Butterfly Ginger, Stephanie Fournet’s third novel, offers first love a second chance.
It’s been six years, but Nate Bradley still closes his eyes at night and sees her. He can still smell her perfume–even when he’s up at dawn on a landscaping job or cooking dinner for Lila, his autistic mother. If he could, he’d plant butterfly ginger in every yard in town so the world would smell like Blythe Barnes.
Blythe can’t forgive herself for what she did back then, but no matter how much time passes, Nate’s still the one she wishes she could call with every scrap of news, good or bad. And, lately, she’s had plenty of bad. She’s lost her dream job, her car, and her savings–not to mention New Orleans, the city that saved her. Moving back home to Lafayette is the last thing she wants.
But it wasn’t supposed to be like this.
Falling in love the summer before their freshman year of college was all too easy. The first time Nate locked eyes with Blythe, he thought he’d seen an angel. For Blythe, meeting Nate was like finding her best friend–one she wanted to climb on top of and kiss forever. Her mother’s warnings about getting too serious were just stupid. Nothing could tear them apart.
Until everything did.
But now–after everything–they might be able put the pieces back together. That is, if secrets, guilt, and regrets don’t stand in their way.
Excerpt from Chapter Six
Parked in front of his house, Nate sat in the driver’s seat of his truck and gripped the steering wheel.
Why did I think this was a good idea? He watched Lila chop onions in silhouette through the kitchen windows.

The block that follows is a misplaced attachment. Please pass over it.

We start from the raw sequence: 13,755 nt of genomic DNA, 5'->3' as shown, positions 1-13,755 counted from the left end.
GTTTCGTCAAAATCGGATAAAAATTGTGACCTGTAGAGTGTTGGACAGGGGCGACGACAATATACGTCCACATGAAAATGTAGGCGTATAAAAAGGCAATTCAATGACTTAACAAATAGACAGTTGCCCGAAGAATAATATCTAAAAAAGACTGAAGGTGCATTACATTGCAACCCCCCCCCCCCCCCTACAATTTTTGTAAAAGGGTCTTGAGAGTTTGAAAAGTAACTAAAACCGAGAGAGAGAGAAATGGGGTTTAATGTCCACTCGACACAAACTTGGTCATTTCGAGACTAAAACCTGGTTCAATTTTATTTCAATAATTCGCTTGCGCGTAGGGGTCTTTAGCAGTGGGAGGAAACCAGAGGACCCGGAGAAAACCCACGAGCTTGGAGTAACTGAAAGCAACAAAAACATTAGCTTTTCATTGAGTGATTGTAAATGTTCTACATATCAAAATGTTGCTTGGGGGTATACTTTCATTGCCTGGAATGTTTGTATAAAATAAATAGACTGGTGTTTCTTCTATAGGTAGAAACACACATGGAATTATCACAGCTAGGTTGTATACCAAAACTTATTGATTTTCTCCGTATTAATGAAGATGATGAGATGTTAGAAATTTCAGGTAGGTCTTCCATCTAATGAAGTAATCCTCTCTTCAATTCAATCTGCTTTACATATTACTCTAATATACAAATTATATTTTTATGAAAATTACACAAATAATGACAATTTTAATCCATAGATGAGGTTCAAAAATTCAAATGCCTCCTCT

“What’s the matter?” Blythe asked beside him. “Are you losing your nerve?”
Of course, she laughed. He’d made her laugh every day for two weeks straight, and he couldn’t get enough of it. The sound energized him every time he heard it. Clear water, sunlight, and Blythe’s laugh must have been made of the same elements.
“Too bad,” she teased, poking him in the ribs and making him flinch. “It wouldn’t be fair to bail. You’ve already met Seth and Calvin — and my dad!”
“Don’t forget Phoebe the Flatulent.” Nate made a grab to tickle her waist, but she jumped back and swatted his hand away.
“Hey! Don’t make fun of my dog!” she protested, trying to disguise her laughter as outrage. “It’s not her fault Seth fed her Brussel sprouts.”
“Your brothers are a trip,” Nate said, shaking his head. Blythe rolled her eyes.
“Yeah, it was great fun when they showed you that picture from eighth grade. Braces and headgear? I’ll never forgive them.”
“Well, the braces worked.” He reached for her again, and this time she let him catch her. “You have a killer smile.”
“Ugh. Really? That’s the best you’ve got?” Blythe arched a brow at his pathetic attempts at flirting.
“No,” he whispered. “Come here.”
Nate pulled her into his arms, and she tilted her chin up to meet his kiss, like she did every time. Her lips were so soft, and when he reached up to cradle her face, she opened her mouth to him. It seemed impossible that she wanted to kiss him as much as he wanted to kiss her, yet she was just as eager, just as hungry, and it drove him crazy. He could kiss her all day. It had become his new religion.